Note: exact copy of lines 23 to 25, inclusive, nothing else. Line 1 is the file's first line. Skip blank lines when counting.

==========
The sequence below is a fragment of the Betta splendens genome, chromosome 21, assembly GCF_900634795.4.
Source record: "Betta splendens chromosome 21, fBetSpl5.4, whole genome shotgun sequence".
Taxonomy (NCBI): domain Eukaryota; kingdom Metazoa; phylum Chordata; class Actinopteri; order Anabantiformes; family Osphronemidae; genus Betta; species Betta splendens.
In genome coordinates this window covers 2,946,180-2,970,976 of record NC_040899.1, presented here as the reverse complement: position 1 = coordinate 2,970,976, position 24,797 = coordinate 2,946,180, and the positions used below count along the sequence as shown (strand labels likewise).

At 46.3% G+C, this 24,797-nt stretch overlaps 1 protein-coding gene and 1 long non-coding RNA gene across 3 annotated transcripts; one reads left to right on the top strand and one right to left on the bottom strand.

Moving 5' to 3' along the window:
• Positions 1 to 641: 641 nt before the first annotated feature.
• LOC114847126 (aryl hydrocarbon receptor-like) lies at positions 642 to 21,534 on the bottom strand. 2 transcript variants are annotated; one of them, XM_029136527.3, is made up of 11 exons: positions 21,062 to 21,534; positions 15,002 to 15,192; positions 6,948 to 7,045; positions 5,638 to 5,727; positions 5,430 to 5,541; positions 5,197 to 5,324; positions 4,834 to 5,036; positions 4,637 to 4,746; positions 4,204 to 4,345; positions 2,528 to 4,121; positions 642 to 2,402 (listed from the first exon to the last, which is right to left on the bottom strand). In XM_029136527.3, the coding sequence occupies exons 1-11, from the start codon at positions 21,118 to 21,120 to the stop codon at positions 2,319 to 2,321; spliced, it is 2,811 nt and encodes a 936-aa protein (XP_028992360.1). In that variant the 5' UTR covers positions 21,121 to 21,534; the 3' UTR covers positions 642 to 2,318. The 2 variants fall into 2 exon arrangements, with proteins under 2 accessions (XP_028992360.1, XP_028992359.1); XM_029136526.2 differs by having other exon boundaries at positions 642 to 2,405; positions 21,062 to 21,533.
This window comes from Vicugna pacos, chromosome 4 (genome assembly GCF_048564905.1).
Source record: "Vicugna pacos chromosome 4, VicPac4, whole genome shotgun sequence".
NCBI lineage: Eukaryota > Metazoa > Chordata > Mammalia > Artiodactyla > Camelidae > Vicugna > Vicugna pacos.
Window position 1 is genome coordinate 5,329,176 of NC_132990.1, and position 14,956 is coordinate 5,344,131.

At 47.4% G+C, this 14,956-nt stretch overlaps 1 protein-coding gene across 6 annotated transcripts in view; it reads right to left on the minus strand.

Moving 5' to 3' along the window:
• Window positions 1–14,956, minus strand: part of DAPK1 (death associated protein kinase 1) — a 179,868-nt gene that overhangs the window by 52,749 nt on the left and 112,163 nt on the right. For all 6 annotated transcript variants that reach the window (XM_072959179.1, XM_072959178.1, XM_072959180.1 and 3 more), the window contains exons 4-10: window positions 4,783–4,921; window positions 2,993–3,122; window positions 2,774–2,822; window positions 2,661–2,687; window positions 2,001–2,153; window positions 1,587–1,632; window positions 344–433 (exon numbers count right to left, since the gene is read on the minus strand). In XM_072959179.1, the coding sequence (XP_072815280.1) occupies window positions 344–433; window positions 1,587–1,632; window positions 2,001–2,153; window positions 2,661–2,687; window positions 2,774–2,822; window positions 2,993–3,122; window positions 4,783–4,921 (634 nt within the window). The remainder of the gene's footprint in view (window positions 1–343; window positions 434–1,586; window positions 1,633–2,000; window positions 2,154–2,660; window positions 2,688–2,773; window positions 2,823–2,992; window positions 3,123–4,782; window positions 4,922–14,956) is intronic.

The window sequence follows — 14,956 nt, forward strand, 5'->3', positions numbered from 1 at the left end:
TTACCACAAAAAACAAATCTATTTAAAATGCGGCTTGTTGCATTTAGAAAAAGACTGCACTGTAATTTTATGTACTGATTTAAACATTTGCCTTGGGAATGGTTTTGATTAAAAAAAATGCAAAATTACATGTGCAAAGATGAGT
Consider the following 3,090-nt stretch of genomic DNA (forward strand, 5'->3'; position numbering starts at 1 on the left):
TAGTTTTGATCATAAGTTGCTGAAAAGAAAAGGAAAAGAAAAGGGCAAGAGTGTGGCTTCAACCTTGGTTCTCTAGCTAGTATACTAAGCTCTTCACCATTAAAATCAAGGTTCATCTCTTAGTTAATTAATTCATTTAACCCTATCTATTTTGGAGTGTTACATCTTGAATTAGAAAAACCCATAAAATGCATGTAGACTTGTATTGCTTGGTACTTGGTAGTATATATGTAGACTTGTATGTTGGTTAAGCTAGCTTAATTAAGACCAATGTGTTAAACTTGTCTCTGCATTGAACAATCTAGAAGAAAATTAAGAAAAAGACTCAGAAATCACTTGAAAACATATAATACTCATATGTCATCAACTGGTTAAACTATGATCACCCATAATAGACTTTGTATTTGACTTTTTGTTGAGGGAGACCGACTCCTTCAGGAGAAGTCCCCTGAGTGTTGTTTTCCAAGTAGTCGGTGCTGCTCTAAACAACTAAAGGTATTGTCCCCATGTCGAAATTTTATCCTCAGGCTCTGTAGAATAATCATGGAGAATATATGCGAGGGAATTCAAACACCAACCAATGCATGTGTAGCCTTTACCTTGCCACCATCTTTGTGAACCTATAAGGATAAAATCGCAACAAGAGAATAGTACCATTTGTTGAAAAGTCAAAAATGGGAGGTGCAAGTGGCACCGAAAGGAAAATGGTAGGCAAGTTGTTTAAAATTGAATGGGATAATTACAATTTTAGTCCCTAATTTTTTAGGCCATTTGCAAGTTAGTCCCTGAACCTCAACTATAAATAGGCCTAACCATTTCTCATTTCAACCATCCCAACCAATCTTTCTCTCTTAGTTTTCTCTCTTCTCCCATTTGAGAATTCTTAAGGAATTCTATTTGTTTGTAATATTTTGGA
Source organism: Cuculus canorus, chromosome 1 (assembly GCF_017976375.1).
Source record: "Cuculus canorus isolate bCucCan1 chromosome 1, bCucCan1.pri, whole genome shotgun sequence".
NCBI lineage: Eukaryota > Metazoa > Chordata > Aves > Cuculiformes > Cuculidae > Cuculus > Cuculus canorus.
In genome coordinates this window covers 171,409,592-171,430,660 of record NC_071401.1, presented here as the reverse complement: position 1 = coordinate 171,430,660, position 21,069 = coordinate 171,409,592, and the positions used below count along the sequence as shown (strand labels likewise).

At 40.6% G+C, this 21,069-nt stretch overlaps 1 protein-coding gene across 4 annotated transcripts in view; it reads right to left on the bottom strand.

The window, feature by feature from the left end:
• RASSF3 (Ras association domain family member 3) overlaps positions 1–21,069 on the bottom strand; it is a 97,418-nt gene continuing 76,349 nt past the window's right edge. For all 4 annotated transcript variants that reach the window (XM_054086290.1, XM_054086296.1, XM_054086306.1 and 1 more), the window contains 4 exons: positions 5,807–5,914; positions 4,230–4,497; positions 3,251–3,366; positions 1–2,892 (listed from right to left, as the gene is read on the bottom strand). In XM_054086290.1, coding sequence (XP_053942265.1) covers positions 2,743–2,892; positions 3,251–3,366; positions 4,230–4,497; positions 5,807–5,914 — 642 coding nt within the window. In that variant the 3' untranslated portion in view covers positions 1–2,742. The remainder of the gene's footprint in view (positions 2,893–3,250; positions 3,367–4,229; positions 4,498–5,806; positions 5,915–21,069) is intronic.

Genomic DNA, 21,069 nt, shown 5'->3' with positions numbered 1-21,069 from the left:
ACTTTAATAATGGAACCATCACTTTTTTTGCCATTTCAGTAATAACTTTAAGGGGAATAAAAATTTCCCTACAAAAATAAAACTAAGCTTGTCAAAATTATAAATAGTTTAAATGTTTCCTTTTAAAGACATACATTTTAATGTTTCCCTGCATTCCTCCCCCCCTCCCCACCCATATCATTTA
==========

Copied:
In genome coordinates this window covers 171,409,592-171,430,660 of record NC_071401.1, presented here as the reverse complement: position 1 = coordinate 171,430,660, position 21,069 = coordinate 171,409,592, and the positions used below count along the sequence as shown (strand labels likewise).

At 40.6% G+C, this 21,069-nt stretch overlaps 1 protein-coding gene across 4 annotated transcripts in view; it reads right to left on the bottom strand.

The window, feature by feature from the left end: